It is nice to know that you speak from admitted ignorance of your subject. I thank you for your blundering honesty.
You begin by admitting that you never studied the subject (Grant's memoirs) mentioned by Carrol, and then you go on to expound on other subjects you are either too prejudiced to comprehend or you have studied very little. And these are only your own admissions, so I am not calling you ignorant since you unabashedly proclaim it. Why speak of a book at all if you haven't read it. Simply because you think you know what it is about already? What ever you think of Grant (or Thucydides, or Caesar, or Trotsky, to mention other generals who wrote well, but who I may disagree with politically) what difference does it make to the quality of what they write, what you think of their historical role? Because you hate their historical role does that mean there is nothing you can learn from their writings? Or are you the kind of philistine who wont read Celine or Jean Genet because of their politics? Or wont read Proust because he was a homosexual?
As for your historical judgments they show no consideration at all. But what should I expect of some one who will dismiss a literary work because of his political ideology. But from the way you write, I would suppose you would prefer Lee, Stonewall Jackson, and the spread of slavery. Since you make no real distinction between Lee and Grant, Jackson and Sherman, I can't really tell.
Let us suppose that "the north" did not "hold on to the south". Then the fight for slavery would have occurred across the continent as it occurred in Kansas before the civil war. British imperialism would have united with a stronger and internationally recognized southern Confederacy, supplying it with arms, and spreading slavery (probably under another name to spare British sensibilities ) into the Caribbean, and Central America. The cause of black freedom would have never been contemplated in the northern states except by a few radicals. There would have been no 13th and 14th and 15h Amendments.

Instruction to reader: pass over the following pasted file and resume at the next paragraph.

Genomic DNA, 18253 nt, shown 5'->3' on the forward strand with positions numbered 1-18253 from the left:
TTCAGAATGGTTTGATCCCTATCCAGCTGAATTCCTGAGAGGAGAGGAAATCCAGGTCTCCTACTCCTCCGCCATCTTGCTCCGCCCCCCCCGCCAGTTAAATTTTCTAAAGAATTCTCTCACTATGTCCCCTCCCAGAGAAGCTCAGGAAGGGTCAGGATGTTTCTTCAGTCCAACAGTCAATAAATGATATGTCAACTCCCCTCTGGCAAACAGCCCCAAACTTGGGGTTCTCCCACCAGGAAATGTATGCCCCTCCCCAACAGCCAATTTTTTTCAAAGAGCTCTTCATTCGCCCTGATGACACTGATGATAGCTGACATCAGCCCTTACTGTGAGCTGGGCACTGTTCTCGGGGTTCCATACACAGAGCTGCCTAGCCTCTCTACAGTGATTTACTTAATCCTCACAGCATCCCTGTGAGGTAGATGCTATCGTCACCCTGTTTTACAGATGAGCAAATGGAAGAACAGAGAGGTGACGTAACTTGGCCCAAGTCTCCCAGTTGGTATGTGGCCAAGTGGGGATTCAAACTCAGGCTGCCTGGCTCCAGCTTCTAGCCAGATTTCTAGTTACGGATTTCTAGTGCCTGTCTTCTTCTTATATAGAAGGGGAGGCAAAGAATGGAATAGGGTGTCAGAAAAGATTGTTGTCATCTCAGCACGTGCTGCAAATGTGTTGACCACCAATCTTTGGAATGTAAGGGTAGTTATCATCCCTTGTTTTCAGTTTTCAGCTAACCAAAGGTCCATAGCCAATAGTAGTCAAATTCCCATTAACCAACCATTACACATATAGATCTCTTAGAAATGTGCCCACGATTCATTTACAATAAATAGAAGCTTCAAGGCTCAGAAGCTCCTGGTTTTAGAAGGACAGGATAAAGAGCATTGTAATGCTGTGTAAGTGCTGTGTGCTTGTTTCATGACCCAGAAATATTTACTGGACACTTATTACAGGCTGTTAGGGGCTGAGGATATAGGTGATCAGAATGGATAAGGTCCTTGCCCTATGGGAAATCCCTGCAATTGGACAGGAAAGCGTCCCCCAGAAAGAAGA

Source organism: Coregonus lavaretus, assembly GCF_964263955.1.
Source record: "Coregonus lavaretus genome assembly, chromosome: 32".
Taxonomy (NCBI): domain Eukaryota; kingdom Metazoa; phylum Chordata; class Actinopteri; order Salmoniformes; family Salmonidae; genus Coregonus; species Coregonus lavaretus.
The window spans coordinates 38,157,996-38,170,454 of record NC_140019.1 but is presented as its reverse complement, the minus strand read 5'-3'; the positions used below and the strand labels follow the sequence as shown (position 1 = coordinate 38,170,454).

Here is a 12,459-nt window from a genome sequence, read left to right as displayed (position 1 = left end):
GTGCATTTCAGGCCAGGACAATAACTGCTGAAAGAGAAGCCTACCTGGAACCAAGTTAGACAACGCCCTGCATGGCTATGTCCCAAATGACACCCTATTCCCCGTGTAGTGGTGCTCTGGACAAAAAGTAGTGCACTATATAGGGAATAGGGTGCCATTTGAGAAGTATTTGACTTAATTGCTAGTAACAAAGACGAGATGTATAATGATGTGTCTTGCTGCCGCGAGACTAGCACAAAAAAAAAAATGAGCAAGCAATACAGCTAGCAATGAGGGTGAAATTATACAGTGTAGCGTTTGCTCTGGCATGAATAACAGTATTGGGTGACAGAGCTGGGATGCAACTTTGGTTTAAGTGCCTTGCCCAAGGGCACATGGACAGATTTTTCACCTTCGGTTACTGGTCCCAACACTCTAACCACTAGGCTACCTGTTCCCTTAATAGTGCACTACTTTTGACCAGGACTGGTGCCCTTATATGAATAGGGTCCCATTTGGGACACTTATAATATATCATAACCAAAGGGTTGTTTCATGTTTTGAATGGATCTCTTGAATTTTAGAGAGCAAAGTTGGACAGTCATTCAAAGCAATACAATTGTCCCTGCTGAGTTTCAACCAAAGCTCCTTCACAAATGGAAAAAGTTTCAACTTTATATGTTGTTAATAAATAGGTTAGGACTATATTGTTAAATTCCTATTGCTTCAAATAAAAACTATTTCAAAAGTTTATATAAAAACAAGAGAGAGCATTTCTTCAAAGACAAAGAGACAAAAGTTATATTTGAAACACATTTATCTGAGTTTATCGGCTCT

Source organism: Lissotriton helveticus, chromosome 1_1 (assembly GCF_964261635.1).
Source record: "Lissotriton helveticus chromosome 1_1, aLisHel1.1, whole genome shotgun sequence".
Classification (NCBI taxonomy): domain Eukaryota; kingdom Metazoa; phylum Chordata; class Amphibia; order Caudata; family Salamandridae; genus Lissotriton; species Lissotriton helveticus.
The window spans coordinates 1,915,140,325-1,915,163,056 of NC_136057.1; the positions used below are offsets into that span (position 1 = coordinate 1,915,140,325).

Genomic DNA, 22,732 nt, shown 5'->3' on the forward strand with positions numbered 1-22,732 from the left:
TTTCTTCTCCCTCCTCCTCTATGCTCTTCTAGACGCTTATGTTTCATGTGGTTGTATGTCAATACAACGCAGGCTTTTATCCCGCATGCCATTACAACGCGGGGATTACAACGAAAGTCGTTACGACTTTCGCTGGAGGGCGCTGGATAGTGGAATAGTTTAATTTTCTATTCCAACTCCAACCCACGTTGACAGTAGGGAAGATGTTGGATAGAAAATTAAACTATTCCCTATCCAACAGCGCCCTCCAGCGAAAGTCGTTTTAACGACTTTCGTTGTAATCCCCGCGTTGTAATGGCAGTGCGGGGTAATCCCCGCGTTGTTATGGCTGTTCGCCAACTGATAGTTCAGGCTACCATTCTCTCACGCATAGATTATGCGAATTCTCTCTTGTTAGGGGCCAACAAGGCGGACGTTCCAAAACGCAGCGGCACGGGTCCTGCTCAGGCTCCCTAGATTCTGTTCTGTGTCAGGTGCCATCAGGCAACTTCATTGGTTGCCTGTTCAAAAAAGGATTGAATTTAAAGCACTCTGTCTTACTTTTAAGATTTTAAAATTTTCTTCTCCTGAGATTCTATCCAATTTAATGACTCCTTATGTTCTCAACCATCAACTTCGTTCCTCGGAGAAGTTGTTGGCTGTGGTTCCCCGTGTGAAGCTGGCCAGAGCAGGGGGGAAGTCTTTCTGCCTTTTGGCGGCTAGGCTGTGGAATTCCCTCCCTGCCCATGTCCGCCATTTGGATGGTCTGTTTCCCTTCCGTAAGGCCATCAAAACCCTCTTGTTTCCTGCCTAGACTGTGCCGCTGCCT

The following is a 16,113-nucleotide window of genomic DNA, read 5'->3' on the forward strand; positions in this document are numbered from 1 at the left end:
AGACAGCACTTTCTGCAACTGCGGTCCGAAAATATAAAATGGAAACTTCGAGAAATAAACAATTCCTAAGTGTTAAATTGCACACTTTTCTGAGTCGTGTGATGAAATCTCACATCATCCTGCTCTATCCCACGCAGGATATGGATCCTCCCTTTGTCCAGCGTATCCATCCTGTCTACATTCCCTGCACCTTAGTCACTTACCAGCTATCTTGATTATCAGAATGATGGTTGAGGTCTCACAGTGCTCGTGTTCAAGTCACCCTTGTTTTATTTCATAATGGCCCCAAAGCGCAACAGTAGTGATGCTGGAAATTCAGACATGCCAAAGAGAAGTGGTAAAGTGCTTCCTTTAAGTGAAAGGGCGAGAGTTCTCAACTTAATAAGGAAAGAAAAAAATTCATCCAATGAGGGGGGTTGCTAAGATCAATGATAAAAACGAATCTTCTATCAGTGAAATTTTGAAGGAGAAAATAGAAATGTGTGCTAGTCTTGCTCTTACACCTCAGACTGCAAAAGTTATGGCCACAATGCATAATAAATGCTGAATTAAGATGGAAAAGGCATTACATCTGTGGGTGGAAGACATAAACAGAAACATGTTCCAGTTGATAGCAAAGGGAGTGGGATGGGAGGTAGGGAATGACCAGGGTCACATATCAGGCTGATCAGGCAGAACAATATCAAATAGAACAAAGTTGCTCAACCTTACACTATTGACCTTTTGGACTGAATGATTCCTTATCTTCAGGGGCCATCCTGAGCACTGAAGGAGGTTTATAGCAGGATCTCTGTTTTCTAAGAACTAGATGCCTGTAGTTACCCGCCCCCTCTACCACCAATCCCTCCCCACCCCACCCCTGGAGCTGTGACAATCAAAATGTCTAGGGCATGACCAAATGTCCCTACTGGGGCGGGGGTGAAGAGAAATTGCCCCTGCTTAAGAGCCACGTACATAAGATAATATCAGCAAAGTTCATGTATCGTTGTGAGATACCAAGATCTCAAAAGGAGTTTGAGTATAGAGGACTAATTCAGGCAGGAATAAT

It is also interesting that you take the southern revanchist Confederacy's view of Grant's administration. Every single administration from the period of the end of the Civil War to McKinley's administration was deeply corrupt, whether Democrat or Republican. The historical emphasis on the money grab of Grant's administration has always had more to do with his support of Reconstruction, and his actual attempts to make the Reconstruction constitution work. The complaints about corruption in the Grant administration are true. But in the succeeding administrations big business men bought and sold the whole country by buying senators and administration officials, at a scale that was truly stupendous. The Grant administration led the way here and that is about the only thing that we can say was unique about corruption in the Grant administration. After Grant the corruption simply became normalized. It became the normalized corruption of both legal and illegal capitalist rent seeking. But we only hear about the corruption of his administration because it is rapped up with the so called "corruption" of reconstruction; the corruption of actually bringing some freedom to blacks in the south. The obvious corruption of black power, which is always corruption from the point of view of white supremacists.
Yes, I am prejudiced. The drunken-sod Grant and the insane Sherman, for what they did during the U.S. civil war are two of the few military men I can actually support, and the U.S. Civil War was one of the few wars actually worth fighting in.